(CNN) -- Dr. George Tiller, whose Kansas women's clinic frequently took center stage in the U.S. debate over abortion, was shot and killed while serving as an usher at his Wichita church Sunday morning, police said.
Wichita police said a 51-year-old man from the Kansas City, Kansas, area was in custody in connection with the slaying of Tiller, who was one of the few U.S. physicians who still performed late-term abortions.
The killing, which came about 16 years after Tiller survived a shooting outside his Wichita clinic, took place shortly after 10 a.m. Sunday at Reformation Lutheran Church. Officers found the 67-year-old dead in the foyer, police said.
Witnesses provided a description of the car and a license number of the killer's getaway vehicle, Wichita police spokesman Gordon Bassham said. Police stopped a blue Ford Taurus matching the description about three hours later in Gardner, about 30 miles southwest of Kansas City, and took the driver into custody.
No charges had been filed Sunday evening and no motive for the killing was immediately known, but Wichita police Detective Tom Stoltz told reporters: "We think we have the right person arrested."
"We will investigate this suspect to the Nth degree -- his history, his family, his associates -- and we are just in the beginning stages of that," Stoltz said.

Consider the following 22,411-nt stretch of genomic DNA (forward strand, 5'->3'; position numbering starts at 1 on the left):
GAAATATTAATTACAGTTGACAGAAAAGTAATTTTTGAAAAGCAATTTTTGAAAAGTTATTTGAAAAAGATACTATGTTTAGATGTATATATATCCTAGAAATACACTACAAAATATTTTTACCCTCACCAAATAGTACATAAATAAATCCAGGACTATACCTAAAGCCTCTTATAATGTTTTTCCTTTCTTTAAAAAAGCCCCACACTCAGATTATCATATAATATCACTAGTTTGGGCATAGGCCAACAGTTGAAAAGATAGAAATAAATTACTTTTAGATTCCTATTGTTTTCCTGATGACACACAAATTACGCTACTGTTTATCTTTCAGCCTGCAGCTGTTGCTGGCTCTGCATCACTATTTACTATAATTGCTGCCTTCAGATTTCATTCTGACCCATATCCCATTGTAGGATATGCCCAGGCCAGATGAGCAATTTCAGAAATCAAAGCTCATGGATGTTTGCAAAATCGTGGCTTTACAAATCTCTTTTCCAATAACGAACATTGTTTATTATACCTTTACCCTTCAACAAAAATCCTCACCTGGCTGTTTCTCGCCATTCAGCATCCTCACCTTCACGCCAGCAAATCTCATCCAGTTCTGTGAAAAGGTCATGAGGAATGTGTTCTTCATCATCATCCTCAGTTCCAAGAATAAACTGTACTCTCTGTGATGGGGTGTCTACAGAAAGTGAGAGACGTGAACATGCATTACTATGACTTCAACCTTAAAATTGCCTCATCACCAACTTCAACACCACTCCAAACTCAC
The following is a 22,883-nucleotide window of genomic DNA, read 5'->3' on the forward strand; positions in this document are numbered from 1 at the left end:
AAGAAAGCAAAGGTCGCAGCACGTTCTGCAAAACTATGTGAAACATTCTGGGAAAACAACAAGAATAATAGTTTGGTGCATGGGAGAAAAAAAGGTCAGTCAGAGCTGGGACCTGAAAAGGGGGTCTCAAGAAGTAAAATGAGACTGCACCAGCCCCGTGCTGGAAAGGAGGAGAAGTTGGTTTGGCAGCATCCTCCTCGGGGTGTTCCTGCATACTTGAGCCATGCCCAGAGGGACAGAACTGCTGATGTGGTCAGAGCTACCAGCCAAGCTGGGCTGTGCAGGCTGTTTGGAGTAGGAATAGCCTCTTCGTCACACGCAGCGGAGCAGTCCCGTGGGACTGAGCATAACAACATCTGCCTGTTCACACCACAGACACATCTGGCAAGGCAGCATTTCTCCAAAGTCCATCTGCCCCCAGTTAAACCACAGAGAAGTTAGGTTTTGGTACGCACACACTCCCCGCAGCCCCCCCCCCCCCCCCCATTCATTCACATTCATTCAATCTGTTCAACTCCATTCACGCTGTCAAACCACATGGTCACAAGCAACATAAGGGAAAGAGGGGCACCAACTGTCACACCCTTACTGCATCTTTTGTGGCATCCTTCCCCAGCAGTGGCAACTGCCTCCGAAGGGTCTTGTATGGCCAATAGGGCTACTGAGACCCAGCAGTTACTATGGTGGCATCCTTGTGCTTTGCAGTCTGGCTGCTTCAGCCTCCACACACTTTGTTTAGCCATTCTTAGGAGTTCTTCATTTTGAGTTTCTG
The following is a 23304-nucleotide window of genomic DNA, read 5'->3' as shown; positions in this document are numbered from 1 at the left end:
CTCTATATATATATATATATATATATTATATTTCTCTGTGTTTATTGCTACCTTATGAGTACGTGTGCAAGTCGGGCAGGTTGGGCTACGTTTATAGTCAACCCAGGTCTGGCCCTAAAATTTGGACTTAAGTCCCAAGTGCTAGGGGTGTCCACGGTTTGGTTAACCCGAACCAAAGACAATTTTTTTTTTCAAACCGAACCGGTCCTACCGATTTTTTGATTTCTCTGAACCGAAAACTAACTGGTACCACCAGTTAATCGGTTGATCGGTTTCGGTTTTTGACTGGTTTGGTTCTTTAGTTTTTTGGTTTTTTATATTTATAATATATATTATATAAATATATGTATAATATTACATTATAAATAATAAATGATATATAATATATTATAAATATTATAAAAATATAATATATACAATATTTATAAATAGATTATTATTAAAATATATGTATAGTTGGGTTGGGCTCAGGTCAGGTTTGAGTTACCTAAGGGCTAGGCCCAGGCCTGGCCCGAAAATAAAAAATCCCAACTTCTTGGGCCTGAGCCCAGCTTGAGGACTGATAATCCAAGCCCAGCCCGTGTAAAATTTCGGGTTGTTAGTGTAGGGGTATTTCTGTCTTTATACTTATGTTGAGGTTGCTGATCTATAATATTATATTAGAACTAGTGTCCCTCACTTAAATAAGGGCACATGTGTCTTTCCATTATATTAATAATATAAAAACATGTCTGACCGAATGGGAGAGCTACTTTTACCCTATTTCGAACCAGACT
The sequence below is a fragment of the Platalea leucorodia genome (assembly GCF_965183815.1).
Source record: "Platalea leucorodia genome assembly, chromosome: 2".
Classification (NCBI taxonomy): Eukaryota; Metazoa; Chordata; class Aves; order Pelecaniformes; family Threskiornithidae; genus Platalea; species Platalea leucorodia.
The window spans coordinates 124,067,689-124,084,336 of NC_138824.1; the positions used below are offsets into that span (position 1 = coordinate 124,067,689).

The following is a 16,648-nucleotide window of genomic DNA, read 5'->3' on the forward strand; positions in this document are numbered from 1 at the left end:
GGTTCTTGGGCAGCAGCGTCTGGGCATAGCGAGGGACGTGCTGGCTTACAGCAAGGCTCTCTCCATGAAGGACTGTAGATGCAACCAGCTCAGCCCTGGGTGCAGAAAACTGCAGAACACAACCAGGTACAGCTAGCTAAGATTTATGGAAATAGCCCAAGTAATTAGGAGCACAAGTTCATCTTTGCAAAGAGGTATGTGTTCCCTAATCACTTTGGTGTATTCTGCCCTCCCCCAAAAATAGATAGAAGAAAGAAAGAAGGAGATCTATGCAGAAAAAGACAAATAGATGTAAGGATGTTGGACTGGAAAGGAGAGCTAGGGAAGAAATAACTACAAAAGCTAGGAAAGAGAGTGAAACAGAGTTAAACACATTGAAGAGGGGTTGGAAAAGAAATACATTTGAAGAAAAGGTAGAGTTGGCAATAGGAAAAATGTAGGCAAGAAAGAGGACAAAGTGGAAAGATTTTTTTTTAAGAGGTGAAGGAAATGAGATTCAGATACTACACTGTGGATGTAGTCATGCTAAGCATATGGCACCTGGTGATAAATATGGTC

Tiller's slaying drew condemnation from supporters, from some of those who tried to shut down his practice and from President Obama, who just two weeks ago urged Americans to seek "common ground" on the issue of abortion.
"However profound our differences as Americans over difficult issues such as abortion, they cannot be resolved by heinous acts of violence," Obama said in a statement issued by the White House.
The shooting prompted U.S. Attorney General Eric Holder to direct federal marshals to "offer protection to other appropriate people and facilities around the nation," according to a statement from the Department of Justice.
Tiller had been practicing medicine for nearly 40 years, said Peter Brownlie, president of the Kansas City-based regional Planned Parenthood office. His patients were "almost always in circumstances where something had gone horribly wrong with a pregnancy," and where a woman's health would be endangered if the pregnancy continued, Brownlie said.
Read the rest of the article here.